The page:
Leaving Kurayoshi City, we headed for our next destination, Yonago City. The Tottori liner we took was a rapid train. It took about 45 minutes to get there. We checked in at a hotel near the station. Super Hotel is a chain hotel. Their chain hotels are everywhere in Japan and they are very reasonable. Very clean, good services. This type of hotel is designed for business people who usually travel on a low budget, so you can save money. We liked their breakfast!
At Yonago Station first we found the city very quiet. On the north side of Japan called San-in, it was more populated in the past, but since more business was created on the Pacific Coast in modern times, many people started to move to the south.
Yonago Station is also the birthplace of the San-in railroad. Thanks to this railroad we could enjoy our trip!
Inside the city, we found a unique street where nine temples stand side by side. According to my guide brochure it goes about 400m long. If we’d had more time, we would have visited each one, but actually we did not have much time and the sun was setting. I’d love to visit this city again. There must be many interesting things hidden in its small streets.
Yonago Navi (English)
At Yonago Station we took the Sakaiminato line to get to Sakaiminato City. Look at the trains running on this line. It’s a lot of fun! This is Kitaro Ressha” (Kitaro Train). I saw “Medama-no-oyaji Ressha” too. Do you know the characters?
Kitaro is a popular manga (comics) series character. Most of Japanese know this manga, Ge Ge Ge no Kitaro.
It was created in 1959 by a manga artist, Shigeru Mizuki. Imagine! in 1959! And still popular among Japanese children. Me too! I was watching it when I was small. There are several versions. The oldest one is black and white, but the latest one is making full use of modern technology. The one of my generation is, maybe, somewhere in-between.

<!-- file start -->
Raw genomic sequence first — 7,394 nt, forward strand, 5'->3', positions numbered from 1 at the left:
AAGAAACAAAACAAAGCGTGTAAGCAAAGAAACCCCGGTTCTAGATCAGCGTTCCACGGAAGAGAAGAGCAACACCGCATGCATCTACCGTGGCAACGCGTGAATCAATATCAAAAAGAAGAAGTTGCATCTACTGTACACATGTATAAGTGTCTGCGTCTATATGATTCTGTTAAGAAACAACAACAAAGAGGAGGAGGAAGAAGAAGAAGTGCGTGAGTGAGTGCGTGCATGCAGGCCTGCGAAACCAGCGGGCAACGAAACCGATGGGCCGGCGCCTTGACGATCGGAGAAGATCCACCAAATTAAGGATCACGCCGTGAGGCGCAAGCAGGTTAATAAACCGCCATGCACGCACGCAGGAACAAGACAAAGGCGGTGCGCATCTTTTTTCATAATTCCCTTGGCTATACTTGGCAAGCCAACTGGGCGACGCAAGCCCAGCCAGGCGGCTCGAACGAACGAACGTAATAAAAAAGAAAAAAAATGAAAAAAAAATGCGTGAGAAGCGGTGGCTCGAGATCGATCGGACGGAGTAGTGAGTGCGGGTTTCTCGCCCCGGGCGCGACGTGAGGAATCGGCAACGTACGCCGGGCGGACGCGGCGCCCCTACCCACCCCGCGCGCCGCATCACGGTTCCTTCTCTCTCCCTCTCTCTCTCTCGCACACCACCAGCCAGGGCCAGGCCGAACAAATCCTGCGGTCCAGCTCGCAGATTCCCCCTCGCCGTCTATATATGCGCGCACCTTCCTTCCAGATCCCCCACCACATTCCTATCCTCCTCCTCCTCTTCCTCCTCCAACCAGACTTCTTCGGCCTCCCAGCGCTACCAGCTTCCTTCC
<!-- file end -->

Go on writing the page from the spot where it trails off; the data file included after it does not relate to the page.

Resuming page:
The folklore creatures known as yokai have been always very popular in Japan. Yokai is kind of a spirit-monster. All characters appearing in this manga are yokai. The manga, thus, shows very well-human mentality too.
The artist, Mizuki Shigeru, is now living in Tokyo, but Sakaiminato is famous for his birthplace. And he contributes a lot to revitalize the city. You see what his contribution is:
The man in the middle is Shigeru Mizuki and his yokai friends are watching him working at the desk.
The street is called “Mizuki Shigeru Road”. They say there are 139 yokai statues.
If you are interested, you can learn more about this manga at Mizuki Shigeru Museum on the same street.
Ge Ge Ge no Kitaro is also sitting somewhere on the street, with his father, medama-no-oyaji on his hand.
The street is all decorated with the characters. The taxis, and even the street lights.
When we tried to take a rest in the park, we found even the park itself converted into the yokai world!
Ge Ge Ge no Kitaro is really popular in Japan, but my recommendation is Non Non Ba. Shigeru Mizuki received the Best Album Award for this work at The Angoulême International Comics Festival in France in 2007. This is the largest comics festival in Europe. The story is based on the author’s childhood. It’s not only funny but nostalgic for most of Japanese, I think. Something we are forgetting in the material world comes back to our mind. My husband had kind of a fixed idea against manga, but he is now saying manga has great variations.
Sakaiminato is the city where yokai are living!!!
Before visiting the city, get a street map on the official site.
Sakaiminato Tourism office (English)